Atriarch, on the flip side, also bring some elements to the table that show an evolution in their sound. When you look at the band’s Myspace page, they classify themselves as a “Gothic / Metal / Punk” band and their Facebook page cites Christian Death and, appropriately, The Swans. In fact, the Atriarch track “Oblivion” (see below) has a a very clear Christian Death influence, and one can easily imagine the band playing in a lineup with Christian Death and Red Wedding in the heyday of the early 80s deathrock scene of Hollywood. Yes! There is an off-kilter, sort of deranged, vibe emanating from the two Atriarch tracks; just when the songs hook you in with the eerie atmospherics they explode into a kind of contemptuous, sneering shock attack, and then retreat quickly backwards into more spooky, theatrical territory. Atriarch are good at playing off the dynamics of this change-up, and as with the Alaric side of the LP, the Ariarch songs show the band developing a more sophisticated and nuanced style.

As with the new LP by Texas band Pinkish Black, which I reviewed earlier, there is an overriding Swans influence at play that cannot be denied. Instead of the glam and campy theatrics of bands like Specimen and Alien Sex Fiend, the take on deathrock that is peddled by Alaric, Atriarch, and Pinkish Black is more of the sort of gloom-heavy, art-damaged, off-kilter sort of dark noise that was made by bands like the early Swans, Part 1, and Rozz Williams’ heavier outings. The percussion on both the Atriarch and Alaric tracks is thunderous and pounding, but it proceeds at a stately, funereal pace. The type of “deathrock” played by Alaric, Atriarch, and Pinkish Black is a new development in the scheme of things. It eschews the cartoon horror rock of bands like Blitzkid or the Horror Pops — which, unfortunately to some, is what deathrock came to mean after about 2005 — and instead takes the term “deathrock” at its face value: rock that really is deathly. In line with that, this is a deliciously harrowing and somber release. It is deathly, melancholy music. It is a welcome sign to see bands explore this sonic territory, and to do it with influences like Neurosis or The Swans hovering so prominently in the background.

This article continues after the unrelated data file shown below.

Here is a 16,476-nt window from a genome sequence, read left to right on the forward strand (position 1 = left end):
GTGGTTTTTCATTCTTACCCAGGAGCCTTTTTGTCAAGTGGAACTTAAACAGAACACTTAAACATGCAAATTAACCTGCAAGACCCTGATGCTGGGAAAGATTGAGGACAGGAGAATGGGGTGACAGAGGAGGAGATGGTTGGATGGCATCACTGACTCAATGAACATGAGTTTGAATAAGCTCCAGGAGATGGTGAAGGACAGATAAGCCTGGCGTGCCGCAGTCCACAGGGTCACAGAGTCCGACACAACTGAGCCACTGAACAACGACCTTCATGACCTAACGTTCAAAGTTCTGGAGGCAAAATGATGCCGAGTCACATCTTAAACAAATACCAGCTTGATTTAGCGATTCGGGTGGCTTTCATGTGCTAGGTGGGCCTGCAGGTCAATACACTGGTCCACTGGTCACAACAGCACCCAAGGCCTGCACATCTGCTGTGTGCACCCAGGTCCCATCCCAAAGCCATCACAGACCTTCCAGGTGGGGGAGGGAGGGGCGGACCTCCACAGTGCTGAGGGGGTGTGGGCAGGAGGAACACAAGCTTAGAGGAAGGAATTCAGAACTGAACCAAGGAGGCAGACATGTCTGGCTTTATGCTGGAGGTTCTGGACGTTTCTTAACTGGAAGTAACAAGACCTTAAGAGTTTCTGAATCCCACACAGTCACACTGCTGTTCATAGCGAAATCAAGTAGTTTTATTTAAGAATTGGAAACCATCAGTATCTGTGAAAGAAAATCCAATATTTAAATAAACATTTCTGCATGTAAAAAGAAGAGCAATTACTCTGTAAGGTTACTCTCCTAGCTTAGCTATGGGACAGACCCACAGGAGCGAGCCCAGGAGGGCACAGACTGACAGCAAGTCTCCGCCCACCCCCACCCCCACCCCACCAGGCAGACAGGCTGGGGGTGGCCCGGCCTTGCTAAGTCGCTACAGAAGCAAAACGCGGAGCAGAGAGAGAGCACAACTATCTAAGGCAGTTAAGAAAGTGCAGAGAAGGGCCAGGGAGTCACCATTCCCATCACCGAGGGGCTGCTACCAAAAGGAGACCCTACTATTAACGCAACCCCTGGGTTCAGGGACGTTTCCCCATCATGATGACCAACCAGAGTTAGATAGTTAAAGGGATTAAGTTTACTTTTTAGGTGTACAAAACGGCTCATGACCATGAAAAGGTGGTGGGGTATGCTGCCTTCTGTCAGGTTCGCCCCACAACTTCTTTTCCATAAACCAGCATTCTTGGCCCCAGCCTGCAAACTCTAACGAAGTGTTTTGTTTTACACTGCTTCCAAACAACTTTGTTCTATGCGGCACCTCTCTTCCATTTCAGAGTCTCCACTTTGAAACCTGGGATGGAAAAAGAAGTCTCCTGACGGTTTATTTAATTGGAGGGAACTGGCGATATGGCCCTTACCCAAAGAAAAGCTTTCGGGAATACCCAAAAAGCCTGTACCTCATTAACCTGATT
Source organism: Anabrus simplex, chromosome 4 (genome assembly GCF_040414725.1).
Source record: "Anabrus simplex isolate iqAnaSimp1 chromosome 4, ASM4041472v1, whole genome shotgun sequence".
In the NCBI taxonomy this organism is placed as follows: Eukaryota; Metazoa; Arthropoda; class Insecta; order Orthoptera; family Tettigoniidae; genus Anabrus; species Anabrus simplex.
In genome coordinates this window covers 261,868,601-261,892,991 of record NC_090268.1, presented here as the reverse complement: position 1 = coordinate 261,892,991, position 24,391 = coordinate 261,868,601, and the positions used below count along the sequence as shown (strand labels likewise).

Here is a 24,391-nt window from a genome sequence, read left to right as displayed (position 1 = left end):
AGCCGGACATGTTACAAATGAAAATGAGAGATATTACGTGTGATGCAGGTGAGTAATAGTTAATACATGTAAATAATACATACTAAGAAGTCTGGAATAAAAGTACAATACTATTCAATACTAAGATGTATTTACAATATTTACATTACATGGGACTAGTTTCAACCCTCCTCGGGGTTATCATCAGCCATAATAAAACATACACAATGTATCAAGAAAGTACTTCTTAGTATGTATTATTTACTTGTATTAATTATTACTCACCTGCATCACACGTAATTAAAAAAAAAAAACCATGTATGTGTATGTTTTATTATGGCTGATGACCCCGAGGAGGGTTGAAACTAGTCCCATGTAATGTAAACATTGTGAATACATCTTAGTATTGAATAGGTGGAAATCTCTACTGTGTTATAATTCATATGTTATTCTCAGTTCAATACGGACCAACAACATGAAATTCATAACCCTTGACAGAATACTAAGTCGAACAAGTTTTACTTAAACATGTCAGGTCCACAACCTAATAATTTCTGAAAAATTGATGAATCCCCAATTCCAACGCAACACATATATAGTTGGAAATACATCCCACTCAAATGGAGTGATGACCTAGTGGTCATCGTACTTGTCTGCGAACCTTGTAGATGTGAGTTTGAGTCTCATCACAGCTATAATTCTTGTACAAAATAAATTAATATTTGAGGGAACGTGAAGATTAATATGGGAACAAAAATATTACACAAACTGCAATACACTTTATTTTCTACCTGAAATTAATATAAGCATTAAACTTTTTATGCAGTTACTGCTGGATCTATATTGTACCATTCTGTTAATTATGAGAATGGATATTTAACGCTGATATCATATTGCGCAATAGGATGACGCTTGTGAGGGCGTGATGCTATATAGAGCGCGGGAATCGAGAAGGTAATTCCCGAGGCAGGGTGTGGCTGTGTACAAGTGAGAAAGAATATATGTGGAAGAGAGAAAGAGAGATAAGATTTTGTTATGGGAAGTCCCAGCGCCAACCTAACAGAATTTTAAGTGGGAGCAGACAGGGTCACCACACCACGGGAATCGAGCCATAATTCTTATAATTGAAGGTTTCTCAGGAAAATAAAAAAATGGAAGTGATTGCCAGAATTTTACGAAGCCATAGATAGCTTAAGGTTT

The Atriarch/Alaric split 12″ comes out May 15, 2012 on 20 Buck Spin (not April 17 as originally indicated) and is highly recommended. The bands have embarked on a West Coast USA tour in support of the release.

These are the dates so far:

4/10/2012 Highline – Seattle, WA w/ Bell Witch, Countdown to Armageddon
4/11/2012 Branx – Portland, OR
4/12/2012 Wondering Goat – Eugene, OR
4/13/2012 Submission – San Francisco, CA w/ Negative Standards, Swamp Witch
4/14/2012 First Church Of The Buzzard – Oakland, CA w/ Altar de Fey, Crimson Scarlet
4/15/2012 Blank Club – San Jose, CA w/ Swamp Witch



Written By

Oliver Sheppard is a writer from Texas. He's been writing for CVLT Nation since 2012. He's also written for Maximum Rock-n-Roll,, Souciant, and others. He started the Radio Schizo podcast in the early days of podcasting (2005) and began the Wardance and Funeral Parade event nights in Dallas and Austin, respectively, in 2012. He is the author of Destruction: Text I and Thirteen Nocturnes.